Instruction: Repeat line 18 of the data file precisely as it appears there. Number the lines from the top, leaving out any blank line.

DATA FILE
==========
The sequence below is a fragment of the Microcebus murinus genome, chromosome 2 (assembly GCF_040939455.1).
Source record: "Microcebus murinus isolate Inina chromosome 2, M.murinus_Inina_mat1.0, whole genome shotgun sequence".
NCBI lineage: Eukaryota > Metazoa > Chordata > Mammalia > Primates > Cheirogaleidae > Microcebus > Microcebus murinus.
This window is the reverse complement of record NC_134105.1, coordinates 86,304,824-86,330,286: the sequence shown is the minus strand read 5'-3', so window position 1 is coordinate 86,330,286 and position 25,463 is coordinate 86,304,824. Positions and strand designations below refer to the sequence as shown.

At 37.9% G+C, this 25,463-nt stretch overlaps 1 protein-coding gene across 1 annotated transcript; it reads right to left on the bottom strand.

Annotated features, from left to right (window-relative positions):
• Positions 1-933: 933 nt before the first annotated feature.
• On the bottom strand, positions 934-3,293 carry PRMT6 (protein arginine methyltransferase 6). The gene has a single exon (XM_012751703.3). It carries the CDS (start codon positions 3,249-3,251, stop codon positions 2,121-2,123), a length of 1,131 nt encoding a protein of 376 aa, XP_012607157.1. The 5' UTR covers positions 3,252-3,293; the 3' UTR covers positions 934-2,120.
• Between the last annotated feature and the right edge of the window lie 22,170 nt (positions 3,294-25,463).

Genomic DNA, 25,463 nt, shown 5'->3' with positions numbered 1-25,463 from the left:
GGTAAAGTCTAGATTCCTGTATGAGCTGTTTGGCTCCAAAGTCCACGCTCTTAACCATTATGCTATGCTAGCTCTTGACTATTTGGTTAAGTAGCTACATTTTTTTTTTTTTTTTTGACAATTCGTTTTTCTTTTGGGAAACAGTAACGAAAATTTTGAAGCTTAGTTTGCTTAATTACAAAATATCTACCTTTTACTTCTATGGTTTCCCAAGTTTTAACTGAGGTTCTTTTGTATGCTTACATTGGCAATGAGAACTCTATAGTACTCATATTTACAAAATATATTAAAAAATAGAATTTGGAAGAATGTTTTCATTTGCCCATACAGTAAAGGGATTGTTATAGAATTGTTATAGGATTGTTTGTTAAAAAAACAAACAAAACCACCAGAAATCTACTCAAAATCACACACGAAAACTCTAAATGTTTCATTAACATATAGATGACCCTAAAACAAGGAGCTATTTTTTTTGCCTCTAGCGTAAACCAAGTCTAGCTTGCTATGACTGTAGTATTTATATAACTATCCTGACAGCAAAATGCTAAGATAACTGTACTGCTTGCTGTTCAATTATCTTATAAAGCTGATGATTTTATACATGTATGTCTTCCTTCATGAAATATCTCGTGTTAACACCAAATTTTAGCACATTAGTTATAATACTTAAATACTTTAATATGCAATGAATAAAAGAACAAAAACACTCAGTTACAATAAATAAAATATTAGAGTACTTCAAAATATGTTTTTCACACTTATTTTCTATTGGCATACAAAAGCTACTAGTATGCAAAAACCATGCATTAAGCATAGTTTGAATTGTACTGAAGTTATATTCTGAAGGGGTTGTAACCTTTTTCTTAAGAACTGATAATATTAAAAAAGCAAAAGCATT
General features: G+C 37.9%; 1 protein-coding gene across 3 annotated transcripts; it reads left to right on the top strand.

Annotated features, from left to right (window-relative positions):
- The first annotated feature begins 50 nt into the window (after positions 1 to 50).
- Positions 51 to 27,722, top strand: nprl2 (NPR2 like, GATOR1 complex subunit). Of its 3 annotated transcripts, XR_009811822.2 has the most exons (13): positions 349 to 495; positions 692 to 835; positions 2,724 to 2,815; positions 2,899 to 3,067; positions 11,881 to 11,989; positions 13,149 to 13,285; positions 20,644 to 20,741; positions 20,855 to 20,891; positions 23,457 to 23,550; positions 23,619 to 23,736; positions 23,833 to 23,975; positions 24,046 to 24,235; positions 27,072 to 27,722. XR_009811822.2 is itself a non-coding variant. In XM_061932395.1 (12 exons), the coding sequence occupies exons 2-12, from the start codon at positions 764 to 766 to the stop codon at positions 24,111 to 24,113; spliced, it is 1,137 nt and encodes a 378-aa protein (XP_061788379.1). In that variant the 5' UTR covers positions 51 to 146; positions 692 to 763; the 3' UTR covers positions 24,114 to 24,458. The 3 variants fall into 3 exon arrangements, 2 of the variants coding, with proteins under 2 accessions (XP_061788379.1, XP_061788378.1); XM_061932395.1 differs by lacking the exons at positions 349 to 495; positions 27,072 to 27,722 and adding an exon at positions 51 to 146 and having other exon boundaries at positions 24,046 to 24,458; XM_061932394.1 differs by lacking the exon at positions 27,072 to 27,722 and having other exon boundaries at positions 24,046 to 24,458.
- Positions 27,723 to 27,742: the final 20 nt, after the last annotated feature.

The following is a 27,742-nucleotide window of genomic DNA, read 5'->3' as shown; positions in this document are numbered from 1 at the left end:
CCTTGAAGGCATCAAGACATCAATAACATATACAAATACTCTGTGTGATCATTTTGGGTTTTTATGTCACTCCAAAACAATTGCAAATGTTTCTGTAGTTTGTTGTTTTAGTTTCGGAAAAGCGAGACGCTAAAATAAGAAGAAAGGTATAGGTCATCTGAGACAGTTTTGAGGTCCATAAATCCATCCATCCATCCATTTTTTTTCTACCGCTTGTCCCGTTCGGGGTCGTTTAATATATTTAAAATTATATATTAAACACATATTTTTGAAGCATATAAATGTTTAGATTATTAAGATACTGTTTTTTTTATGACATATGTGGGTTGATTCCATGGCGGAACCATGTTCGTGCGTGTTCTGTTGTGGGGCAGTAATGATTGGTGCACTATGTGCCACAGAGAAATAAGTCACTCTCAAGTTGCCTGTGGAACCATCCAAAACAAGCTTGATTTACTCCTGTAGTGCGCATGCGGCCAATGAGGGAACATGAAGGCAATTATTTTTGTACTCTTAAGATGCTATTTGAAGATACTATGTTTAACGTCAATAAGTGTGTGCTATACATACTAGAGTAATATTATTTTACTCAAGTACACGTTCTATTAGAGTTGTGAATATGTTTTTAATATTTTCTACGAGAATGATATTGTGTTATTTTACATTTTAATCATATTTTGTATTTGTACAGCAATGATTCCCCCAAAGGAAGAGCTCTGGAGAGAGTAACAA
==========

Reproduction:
CCTTGAAGGCATCAAGACATCAATAACATATACAAATACTCTGTGTGATCATTTTGGGTTTTTATGTCACTCCAAAACAATTGCAAATGTTTCTGTAGTTTGTTGTTTTAGTTTCGGAAAAGCGAGACGCTAAAATAAGAAGAAAGGTATAGGTCATCTGAGACAGTTTTGAGGTCCATAAATCCATCCATCCATCCATTTTTTTTCTACCGCTTGTCCCGTTCGGGGTCGTTTAATATATTTAAAATTATATATTAAACACATATTTTTGAAGCATATAAATGTTTAGATTATTAAGATACTGTTTTTTTTATGACATATGTGGGTTGATTCCATGGCGGAACCATGTTCGTGCGTGTTCTGTTGTGGGGCAGTAATGATTGGTGCACTATGTGCCACAGAGAAATAAGTCACTCTCAAGTTGCCTGTGGAACCATCCAAAACAAGCTTGATTTACTCCTGTAGTGCGCATGCGGCCAATGAGGGAACATGAAGGCAATTATTTTTGTACTCTTAAGATGCTATTTGAAGATACTATGTTTAACGTCAATAAGTGTGTGCTATACATACTAGAGTAATATTATTTTACTCAAGTACACGTTCTATTAGAGTTGTGAATATGTTTTTAATATTTTCTACGAGAATGATATTGTGTTATTTTACATTTTAATCATATTTTGTATTTGTACAGCAATGATTCCCCCAAAGGAAGAGCTCTGGAGAGAGTAACAA